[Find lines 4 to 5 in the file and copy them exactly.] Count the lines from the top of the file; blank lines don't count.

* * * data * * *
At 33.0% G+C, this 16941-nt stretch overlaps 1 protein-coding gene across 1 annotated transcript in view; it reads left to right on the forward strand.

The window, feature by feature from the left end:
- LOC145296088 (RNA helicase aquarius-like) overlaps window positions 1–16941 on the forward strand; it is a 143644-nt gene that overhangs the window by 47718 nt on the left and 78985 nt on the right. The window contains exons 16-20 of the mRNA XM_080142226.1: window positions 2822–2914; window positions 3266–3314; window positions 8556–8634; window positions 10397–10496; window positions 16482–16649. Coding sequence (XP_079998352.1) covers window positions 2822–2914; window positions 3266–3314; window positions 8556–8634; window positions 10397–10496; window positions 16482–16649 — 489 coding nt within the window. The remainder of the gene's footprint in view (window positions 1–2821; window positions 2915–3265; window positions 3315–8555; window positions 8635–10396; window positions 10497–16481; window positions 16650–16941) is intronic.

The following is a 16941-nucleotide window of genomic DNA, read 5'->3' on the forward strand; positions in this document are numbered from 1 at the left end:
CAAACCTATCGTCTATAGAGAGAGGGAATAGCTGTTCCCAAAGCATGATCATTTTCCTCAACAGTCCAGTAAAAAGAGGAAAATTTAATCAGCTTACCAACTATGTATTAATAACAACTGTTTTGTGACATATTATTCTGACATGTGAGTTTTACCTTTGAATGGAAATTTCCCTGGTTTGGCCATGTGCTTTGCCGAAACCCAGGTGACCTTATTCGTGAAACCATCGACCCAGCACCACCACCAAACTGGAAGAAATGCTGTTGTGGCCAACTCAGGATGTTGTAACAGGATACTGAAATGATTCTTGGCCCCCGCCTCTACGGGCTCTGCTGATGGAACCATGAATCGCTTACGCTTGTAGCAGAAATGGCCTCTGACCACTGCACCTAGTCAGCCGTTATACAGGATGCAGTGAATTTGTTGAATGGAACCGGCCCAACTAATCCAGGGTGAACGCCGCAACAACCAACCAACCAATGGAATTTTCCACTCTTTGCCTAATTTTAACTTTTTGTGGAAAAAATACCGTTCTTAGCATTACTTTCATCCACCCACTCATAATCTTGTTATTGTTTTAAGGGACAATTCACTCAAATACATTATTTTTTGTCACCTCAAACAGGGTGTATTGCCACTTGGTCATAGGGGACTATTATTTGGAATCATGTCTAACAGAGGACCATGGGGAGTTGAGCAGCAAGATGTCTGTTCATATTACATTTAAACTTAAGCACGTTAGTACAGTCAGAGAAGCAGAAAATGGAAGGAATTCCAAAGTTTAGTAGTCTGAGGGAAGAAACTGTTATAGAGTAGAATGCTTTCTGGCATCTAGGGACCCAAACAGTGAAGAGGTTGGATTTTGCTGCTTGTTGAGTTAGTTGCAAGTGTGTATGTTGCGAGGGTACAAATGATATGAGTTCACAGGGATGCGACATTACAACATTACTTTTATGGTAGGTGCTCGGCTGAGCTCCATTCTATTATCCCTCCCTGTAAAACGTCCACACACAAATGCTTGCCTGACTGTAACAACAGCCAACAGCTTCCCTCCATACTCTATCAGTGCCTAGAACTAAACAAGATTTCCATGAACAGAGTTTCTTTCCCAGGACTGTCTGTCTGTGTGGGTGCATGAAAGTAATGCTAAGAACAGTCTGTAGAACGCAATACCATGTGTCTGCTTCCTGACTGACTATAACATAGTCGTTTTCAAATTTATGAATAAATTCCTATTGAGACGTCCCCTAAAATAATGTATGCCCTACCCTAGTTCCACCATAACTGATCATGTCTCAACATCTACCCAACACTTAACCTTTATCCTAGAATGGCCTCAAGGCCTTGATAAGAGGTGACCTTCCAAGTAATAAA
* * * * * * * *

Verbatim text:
The following is a 16941-nucleotide window of genomic DNA, read 5'->3' on the forward strand; positions in this document are numbered from 1 at the left end:
CAAACCTATCGTCTATAGAGAGAGGGAATAGCTGTTCCCAAAGCATGATCATTTTCCTCAACAGTCCAGTAAAAAGAGGAAAATTTAATCAGCTTACCAACTATGTATTAATAACAACTGTTTTGTGACATATTATTCTGACATGTGAGTTTTACCTTTGAATGGAAATTTCCCTGGTTTGGCCATGTGCTTTGCCGAAACCCAGGTGACCTTATTCGTGAAACCATCGACCCAGCACCACCACCAAACTGGAAGAAATGCTGTTGTGGCCAACTCAGGATGTTGTAACAGGATACTGAAATGATTCTTGGCCCCCGCCTCTACGGGCTCTGCTGATGGAACCATGAATCGCTTACGCTTGTAGCAGAAATGGCCTCTGACCACTGCACCTAGTCAGCCGTTATACAGGATGCAGTGAATTTGTTGAATGGAACCGGCCCAACTAATCCAGGGTGAACGCCGCAACAACCAACCAACCAATGGAATTTTCCACTCTTTGCCTAATTTTAACTTTTTGTGGAAAAAATACCGTTCTTAGCATTACTTTCATCCACCCACTCATAATCTTGTTATTGTTTTAAGGGACAATTCACTCAAATACATTATTTTTTGTCACCTCAAACAGGGTGTATTGCCACTTGGTCATAGGGGACTATTATTTGGAATCATGTCTAACAGAGGACCATGGGGAGTTGAGCAGCAAGATGTCTGTTCATATTACATTTAAACTTAAGCACGTTAGTACAGTCAGAGAAGCAGAAAATGGAAGGAATTCCAAAGTTTAGTAGTCTGAGGGAAGAAACTGTTATAGAGTAGAATGCTTTCTGGCATCTAGGGACCCAAACAGTGAAGAGGTTGGATTTTGCTGCTTGTTGAGTTAGTTGCAAGTGTGTATGTTGCGAGGGTACAAATGATATGAGTTCACAGGGATGCGACATTACAACATTACTTTTATGGTAGGTGCTCGGCTGAGCTCCATTCTATTATCCCTCCCTGTAAAACGTCCACACACAAATGCTTGCCTGACTGTAACAACAGCCAACAGCTTCCCTCCATACTCTATCAGTGCCTAGAACTAAACAAGATTTCCATGAACAGAGTTTCTTTCCCAGGACTGTCTGTCTGTGTGGGTGCATGAAAGTAATGCTAAGAACAGTCTGTAGAACGCAATACCATGTGTCTGCTTCCTGACTGACTATAACATAGTCGTTTTCAAATTTATGAATAAATTCCTATTGAGACGTCCCCTAAAATAATGTATGCCCTACCCTAGTTCCACCATAACTGATCATGTCTCAACATCTACCCAACACTTAACCTTTATCCTAGAATGGCCTCAAGGCCTTGATAAGAGGTGACCTTCCAAGTAATAAA